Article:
Students create a crayon drawing of a tree using contrasting colours to make highlights and shadows.

Required Time

40 Minutes

Grade Level

Grade 3 to Grade 6


Art Techniques


analogous colours colour contrast highlights pigment shadows value


Crayola Crayons - 24 Count Crayola Marker & Watercolour Paper or Crayola Sketchbooks

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HOW TO DRAW A TREE WITH CRAYONS – Highlights, Shadows - Step One

Step One

  1. Use a pencil to draw the outline of a tree with lots of branches.
HOW TO DRAW A TREE WITH CRAYONS – Highlights, Shadows - Step Two

Step Two

  1. Imagine where the light hits the tree.
  2. Colour patches of yellow to show where the light is hitting the tree.
  3. Colour right over the pencil lines.
  4. Let the colour lead your eye through the tree.
  5. Colour the trunk yellow too.
HOW TO DRAW A TREE WITH CRAYONS – Highlights, Shadows - Step Three

Step Three

  1. Fill in the rest of the leaves with green.
  2. Let the colours overlap and mix a little.
HOW TO DRAW A TREE WITH CRAYONS – Highlights, Shadows - Step Four

Step Four

  1. Use dark brown to colour the branches and part of the trunk.
  2. Let the colours overlap and mix where they meet. 
  3. Colour green on top of some of the branches to make the tree look more 3-dimensional.
    - you may need to erase the branch colour to be able to add green
  4. Add strokes of green and yellow at the base of the tree for grass.
HOW TO DRAW A TREE WITH CRAYONS – Highlights, Shadows - Step Five

Step Five

  1. Imagine where the darkest shadows would be in the tree.
  2. Use a purple crayon to lightly colour patches of shadow over the green.
  3. Let the colour lead your eye through the tree.
  4. Colour a small edge of purple along the outside of the trunk.
  5. Add a few strokes of purple in the grass at the base of the tree. 

Learning Goals

Students will be able to:

  • create a crayon drawing of a tree;
  • use contrast to show highlights and shadows;
  • explain their process;
  • express opinions about the drawings; 
  • support their ideas with evidence found in the drawings.


Have students:

  • apply their crayon skills to create an Anatomy of a Tree brochure that includes information about leaves; branches and twigs; layers of the trunk; and roots.
  • share and discuss their work with their peers.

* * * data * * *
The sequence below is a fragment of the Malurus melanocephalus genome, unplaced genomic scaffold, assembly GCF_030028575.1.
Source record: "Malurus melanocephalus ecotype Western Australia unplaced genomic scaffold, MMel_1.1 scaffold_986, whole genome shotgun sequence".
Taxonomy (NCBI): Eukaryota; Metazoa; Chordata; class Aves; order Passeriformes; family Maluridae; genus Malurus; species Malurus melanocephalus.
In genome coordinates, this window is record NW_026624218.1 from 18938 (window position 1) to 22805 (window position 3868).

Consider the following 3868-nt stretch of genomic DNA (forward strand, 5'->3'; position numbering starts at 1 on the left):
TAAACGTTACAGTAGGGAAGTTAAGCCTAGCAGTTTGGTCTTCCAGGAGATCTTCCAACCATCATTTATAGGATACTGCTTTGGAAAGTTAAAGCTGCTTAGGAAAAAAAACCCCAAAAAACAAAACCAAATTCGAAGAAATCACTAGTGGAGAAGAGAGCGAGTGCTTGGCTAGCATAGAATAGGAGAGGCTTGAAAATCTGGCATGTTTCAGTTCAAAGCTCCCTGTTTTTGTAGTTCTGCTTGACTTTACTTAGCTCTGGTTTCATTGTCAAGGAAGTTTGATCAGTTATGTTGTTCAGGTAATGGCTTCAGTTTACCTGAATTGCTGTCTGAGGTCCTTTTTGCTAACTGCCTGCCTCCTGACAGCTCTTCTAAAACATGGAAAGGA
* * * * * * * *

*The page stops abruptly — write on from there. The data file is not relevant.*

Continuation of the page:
1. Download images of trees from the Internet, for example,
    Sugar Maple
  2. Gather and make available books about trees, for example, The Tree Book for Kids and Their Grown-Ups, by Gina Ingoglia; Trees, Leaves & Bark, by Diane Burns; DK Eyewitness Books: Tree, by David Burnie; Ultimate Explorer Field Guide: Trees, by Patricia Daniels; and Tell Me, Tree: All About Trees for Kids, by Gail Gibbons.
  3. Download and display the Colour, Value and Contrast posters available on this website.


  1. View and discuss several of the tree images. Draw attention to:
    - overall shape of the foliage
    - size and shape of the trunk and branches
    - highlights and shadows
    - how foliage overlaps some of the branches
  2. Ask students to share what they know about using crayons.
  3. Explain that crayons are a combination of wax and pigments (a substance that contains colour). You can:
    - colour with them with hard or light pressure
    - colour one colour over another to make a new colour
    - rub your fingers with hard pressure over a finished drawing to melt and blend the colours
    - rub your fingers lightly over a finished drawing to polish it
  4. Discuss the posters, drawing attention to:
    - analogous colours on the colour wheel (green, yellow-green, yellow)
    - complementary colours (yellow, violet)
    - intensity (brightness of a colour)
    - value (lighter values seem closer to the viewer than darker values)
    - contrast (dark beside light)
  5. Introduce the challenge.


The Challenge

  1. Create a crayon drawing of a tree.
  2. Use contrast to show highlights and shadows.
  3. Explain your process.
  4. Express opinions about the drawings. 
  5. Support your ideas with evidence found in the drawings.

The Process

  1. Make sure everyone understands the challenge.
  2. Establish success criteria with your students, for example,
    I know I am successful when I:
    - create a crayon drawing of a tree
    - use contrasting colours to show highlights and shadows
    - keep the paper in good condition
    - accurately describe how to make the drawing
  3. Guide students through the steps outlined in this lesson plan.
  4. Observe students as they work. 
  5. Provide individual assistance and encouragement.


  1. Place students into small groups. 
  2. Ask them to: 
    - Compare their work and describe to each other something they find interesting and why.
    - Discuss the things that are especially effective and why.

    - Talk about what they found difficult and what they found easy to do.
    - Discuss how they might use what they have learned in another way
  3. Share ideas with the whole class. 
  4. Ask students to tell how they felt about doing this project.


  1. Observe students as they work – thoughtful focus, discriminating, seeking more information, elaborating, experimenting
  2. Observe students as they discuss the experiments – active listening, insightful contributions, supporting ideas with evidence found in the artwork and from personal experience.
  3. Use a checklist to track progress. (Downloads – CrayonTree_tracking.pdf)
  4. Have students use the self-assessment form to evaluate their work. (Downloads - CrayonTree_self-assessment.pdf, or CrayonTreePrimary_self-assment.pdf))